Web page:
But that attempt fails if you want operations in class Floating, say, rather than Num. What we want is a way to *automatically multi-ize scalar functions* (such as (λx y → x + y * 2) above), so that we get a pair of a scalar function and a multi function, which in turn can be passed to map.

The programmer has to use mmap, which is a bit inconvenient. However, in separate work,^{2, 13} the Data Parallel Haskell project has shown how to automatically vectorize programs; the target there was turning nested data parallelism into flat data parallelism, but it turns out that we can use the same technology to turn element-wise data parallelism into SIMD multi-style data parallelism. Putting together DPH and the ideas of this paper gives the best of both worlds: programmers can write data parallel programs without considering SIMD, and the compiler will automatically exploit the vector instructions if they are present. Better still, DPH allows us to take advantage of *multiple cores* as well as the SIMD units in each core.

We updated DPH to use our modified `vector`

library. Because DPH programs are vectorized by the compiler so that all scalar operations are turned into operations over wide vectors, by implementing these wide vector operations using our new SIMD functions like msum, programs written using DPH automatically and transparently take advantage of SSE instructions—no code changes are required of the programmer. The full version of the paper includes benchmarks for our modified implementation of DPH.

**3.4. How general is generalized stream fusion?**

We do not mean to suggest that the representations we have chosen for our Bundle data type are complete in any sense except that they allow us to take advantage of bulk memory operations and SIMD instructions, which was our original goal. Generalized stream fusion is not “general” because we have finally hit upon the full set of representations one could possibly ever need, but because the frameworks we have put forth admit multiple new, specialized representations. The key features of generalized stream fusion are (1) the ability to add new specialized stream representations, notably without requiring the library writer to rewrite the entire library; (2) leveraging the compiler to statically eliminate all intermediate Bundle structures and leave behind the single representation that is actually necessary to perform the desired computation; and (3) not requiring the end user to know about the details of Bundles, or even that they exist.

Generalized stream fusion provides a representation and algebraic laws for rewriting operations over this representation whose usefulness extends beyond Haskell. Although we have implemented generalized stream fusion as a library, it could also be incorporated into a compiler as an intermediate language. This was not necessary in our implementation because GHC’s generic optimizer is powerful enough to eliminate all intermediate structures created by generalized stream fusion. In other words, GHC is such a good partial evaluator that we were able to build generalized stream fusion as a library rather than incorporating it into the compiler itself. Writing high-level code without paying an abstraction tax is desirable in any language, and compilers other than GHC could also avoid this tax by using the ideas we outline in this paper, although perhaps only by paying a substantial one-time implementation cost.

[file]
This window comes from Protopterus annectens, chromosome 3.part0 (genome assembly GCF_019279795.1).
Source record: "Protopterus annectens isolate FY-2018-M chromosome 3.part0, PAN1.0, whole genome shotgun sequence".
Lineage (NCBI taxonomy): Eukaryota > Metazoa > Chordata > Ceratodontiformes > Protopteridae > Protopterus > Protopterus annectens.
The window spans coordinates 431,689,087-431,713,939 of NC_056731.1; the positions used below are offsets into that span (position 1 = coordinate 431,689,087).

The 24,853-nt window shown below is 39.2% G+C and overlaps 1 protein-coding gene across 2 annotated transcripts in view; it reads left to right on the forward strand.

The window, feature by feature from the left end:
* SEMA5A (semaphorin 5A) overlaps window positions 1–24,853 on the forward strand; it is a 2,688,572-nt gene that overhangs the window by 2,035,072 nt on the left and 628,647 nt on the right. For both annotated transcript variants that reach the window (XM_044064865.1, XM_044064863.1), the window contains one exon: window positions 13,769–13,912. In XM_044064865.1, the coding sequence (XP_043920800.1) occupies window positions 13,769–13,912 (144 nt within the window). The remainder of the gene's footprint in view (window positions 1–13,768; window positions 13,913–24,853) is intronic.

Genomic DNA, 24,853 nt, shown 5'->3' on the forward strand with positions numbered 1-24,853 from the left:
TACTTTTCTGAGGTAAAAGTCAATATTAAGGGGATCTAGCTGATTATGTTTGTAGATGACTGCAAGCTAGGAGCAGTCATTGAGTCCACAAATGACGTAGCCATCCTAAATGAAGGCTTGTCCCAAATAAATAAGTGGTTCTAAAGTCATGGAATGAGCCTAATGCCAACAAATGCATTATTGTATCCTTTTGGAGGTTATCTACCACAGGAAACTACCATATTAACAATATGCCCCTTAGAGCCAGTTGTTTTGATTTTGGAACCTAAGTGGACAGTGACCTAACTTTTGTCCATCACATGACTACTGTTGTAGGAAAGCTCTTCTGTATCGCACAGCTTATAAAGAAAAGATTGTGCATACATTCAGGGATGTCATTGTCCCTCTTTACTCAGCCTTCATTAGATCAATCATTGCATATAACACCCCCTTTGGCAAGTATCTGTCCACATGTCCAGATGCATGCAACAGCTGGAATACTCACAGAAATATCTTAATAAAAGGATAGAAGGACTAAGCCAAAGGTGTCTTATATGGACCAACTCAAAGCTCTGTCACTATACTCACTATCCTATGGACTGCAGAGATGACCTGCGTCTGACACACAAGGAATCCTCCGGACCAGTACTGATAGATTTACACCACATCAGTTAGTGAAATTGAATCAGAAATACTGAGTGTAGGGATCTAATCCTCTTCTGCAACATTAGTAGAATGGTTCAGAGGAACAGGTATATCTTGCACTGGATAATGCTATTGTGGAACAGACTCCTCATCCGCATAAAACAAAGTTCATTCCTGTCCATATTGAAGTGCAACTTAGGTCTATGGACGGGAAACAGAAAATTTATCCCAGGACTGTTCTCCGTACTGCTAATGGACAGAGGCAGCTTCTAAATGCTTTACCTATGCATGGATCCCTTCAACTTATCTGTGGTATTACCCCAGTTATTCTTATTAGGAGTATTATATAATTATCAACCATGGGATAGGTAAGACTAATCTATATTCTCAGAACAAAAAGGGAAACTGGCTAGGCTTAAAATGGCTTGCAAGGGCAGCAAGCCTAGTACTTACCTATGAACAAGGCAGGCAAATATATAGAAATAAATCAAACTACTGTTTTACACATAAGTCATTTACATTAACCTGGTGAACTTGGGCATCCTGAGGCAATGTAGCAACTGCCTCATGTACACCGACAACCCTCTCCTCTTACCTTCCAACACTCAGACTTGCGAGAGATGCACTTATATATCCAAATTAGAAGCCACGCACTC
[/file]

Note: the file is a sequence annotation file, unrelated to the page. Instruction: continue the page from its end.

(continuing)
### 4. Implementation

There are three substantial components of our implementation. We first modified GHC itself to add support for SSE instructions. This required modifying GHC’s register allocator to allow overlapping register classes, which was necessary to allow SSE vectors to be stored in registers. We then added support for fully unboxed primitive SIMD vector types and primitive operations over these types to GHC’s dialect of Haskell. The STG and C-intermediate languages as well as GHC’s LLVM code generator, were also extended to support compiling the new Haskell SIMD primitives. Boxed wrappers for the unboxed primitives and the MultiType type class and its associated Multi type complete the high-level support for working directly with basic SIMD data types. Because the SIMD support we added to GHC utilizes the LLVM back-end, it should be relatively straightforward to adapt our modifications for other CPU architectures, although at this time only x86-64 is supported.

Second, we implemented generalized stream fusion in a modified version of the `vector`

library^{10} for computing with efficient unboxed vectors in Haskell. We replaced the existing stream fusion implementation with an implementation that uses the Bundle representation and extended the existing API with functions such as mfold’ and mzipWith that enable using SIMD operations on the contents of vectors. The examples in this paper are somewhat simplified from the actual implementations. For example, the actual implementations are written in monadic form and involve type class constraints that we have elided. Vectors whose scalar elements can be accessed in SIMD-sized groups, that is, vectors whose scalar elements are laid out consecutively in memory, are actually represented using a PackedVector type class. These details do not affect the essential design choices we have described, and the functions used in all examples are simply type-specialized instances of the true implementations.